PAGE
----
Even if these and other safety measures are adopted by the industry and enforced by their regulators, the demand for natural gas will still require the rapid industrialization of the land that sits atop the Marcellus Shale. Large numbers of wells will need to be drilled. For the hydraulic fracturing process, huge amounts of water will be needed. Waste pits will pop up near the drilling sites. Roads will need to be built to provide access to the drilling sites. New pipelines will need to be built. Compressor stations will need to be built. Each of these phases of the natural gas production and gathering process will require the use of products, such as concrete, steel and asphalt, that use tremendous amounts of oil-based products and coal during a very energy-intensive manufacturing process.
In an excellent new report released June 13, Food & Water Watch, an advocacy group led by long-time environmental activist Wenonah Hauter, said the rapid expansion of shale gas extraction has brought rampant environmental and economic problems to rural communities across the United States.
“Accidents and leaks have polluted rivers, streams and drinking water supplies. Regions peppered with drilling rigs have high levels of smog as well as other airborne pollutants, including potential carcinogens,” Food & Water Watch said in its report entitled “The Case for a Ban on Gas Fracking.” “Rural communities face an onslaught of heavy truck traffic—often laden with dangerous chemicals used in drilling—and declining property values.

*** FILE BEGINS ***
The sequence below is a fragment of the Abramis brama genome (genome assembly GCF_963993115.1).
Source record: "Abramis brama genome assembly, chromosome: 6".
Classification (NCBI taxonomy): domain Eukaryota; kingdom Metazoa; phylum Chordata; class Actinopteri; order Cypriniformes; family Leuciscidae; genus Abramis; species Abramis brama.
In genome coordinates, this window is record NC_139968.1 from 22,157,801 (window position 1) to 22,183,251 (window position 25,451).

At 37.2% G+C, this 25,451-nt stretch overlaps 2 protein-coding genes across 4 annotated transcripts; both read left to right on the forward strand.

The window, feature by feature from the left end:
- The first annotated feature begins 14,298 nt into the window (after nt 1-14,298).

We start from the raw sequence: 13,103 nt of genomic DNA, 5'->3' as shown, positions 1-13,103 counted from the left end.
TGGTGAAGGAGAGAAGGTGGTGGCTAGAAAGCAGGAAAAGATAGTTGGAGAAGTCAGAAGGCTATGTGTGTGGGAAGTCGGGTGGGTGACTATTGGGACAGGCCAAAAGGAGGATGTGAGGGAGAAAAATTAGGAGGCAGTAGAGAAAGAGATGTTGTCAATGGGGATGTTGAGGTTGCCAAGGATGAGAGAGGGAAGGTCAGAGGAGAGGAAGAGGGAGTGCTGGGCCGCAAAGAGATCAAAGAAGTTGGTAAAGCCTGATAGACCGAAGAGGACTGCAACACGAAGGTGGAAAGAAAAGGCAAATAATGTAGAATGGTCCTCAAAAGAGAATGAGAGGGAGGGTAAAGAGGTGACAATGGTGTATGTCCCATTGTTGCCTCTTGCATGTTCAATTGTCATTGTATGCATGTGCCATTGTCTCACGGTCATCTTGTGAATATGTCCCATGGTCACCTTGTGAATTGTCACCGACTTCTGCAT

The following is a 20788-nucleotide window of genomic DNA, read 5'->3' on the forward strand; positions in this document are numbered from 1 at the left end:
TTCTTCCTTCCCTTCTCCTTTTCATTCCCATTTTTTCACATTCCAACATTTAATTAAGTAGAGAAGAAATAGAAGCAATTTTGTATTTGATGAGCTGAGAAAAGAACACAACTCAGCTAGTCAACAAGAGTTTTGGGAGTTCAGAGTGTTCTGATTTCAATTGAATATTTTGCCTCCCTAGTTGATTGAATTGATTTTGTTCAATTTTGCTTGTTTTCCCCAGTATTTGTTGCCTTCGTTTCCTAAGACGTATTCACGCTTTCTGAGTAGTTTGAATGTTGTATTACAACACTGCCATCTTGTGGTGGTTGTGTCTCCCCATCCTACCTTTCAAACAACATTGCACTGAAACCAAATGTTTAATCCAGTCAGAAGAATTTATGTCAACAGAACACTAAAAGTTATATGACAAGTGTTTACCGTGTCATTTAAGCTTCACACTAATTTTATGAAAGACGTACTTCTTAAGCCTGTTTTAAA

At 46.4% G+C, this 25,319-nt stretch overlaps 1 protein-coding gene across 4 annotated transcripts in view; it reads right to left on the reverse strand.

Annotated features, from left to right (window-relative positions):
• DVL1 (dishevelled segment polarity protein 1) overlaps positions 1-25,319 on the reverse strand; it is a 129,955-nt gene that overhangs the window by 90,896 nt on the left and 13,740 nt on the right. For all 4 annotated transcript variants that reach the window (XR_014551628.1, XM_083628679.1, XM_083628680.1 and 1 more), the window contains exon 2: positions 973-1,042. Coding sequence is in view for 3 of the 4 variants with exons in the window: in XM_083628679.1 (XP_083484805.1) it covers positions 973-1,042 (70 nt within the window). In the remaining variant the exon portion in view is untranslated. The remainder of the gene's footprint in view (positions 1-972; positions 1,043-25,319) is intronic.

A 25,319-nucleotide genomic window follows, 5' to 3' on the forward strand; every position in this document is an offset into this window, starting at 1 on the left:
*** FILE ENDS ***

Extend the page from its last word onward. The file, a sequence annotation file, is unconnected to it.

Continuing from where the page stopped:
Anti-fracking activists and local residents have worked hard over the past few years and have tremendous momentum behind them right now. They should not squander this opportunity by accepting the premise advanced by Jackson and Lustgarten—that wide-scale natural gas drilling in the Marcellus is inevitable. They should continue applying pressure to prevent the industrialization of the lands and waters that surround their homes.
The experts among us who should know better, including academics such as Jackson, often fail to consider the option—better yet, the necessity—of de-industrialization when given the opportunity. There’s already a vocal and dedicated opposition to hydraulic fracturing in the Marcellus Shale, particularly in New York. And this planet cannot handle unbridled and limitless industrial growth for much longer. One of the commenters on the OnPoint website perhaps said it best when he explained that the isssue extends far beyond what was discussed during the radio program. He wrote:
"Whether it’s exploding mountain tops in Appalachia or cracking rocks to release natural gas all over the country, they are all desperate attempts to satisfy the appetite of the monster, and that monster is all of us with our monster trucks, monster SUVs, oversized monster houses. Desperate attempts to keep an obscene pattern of culture on life support."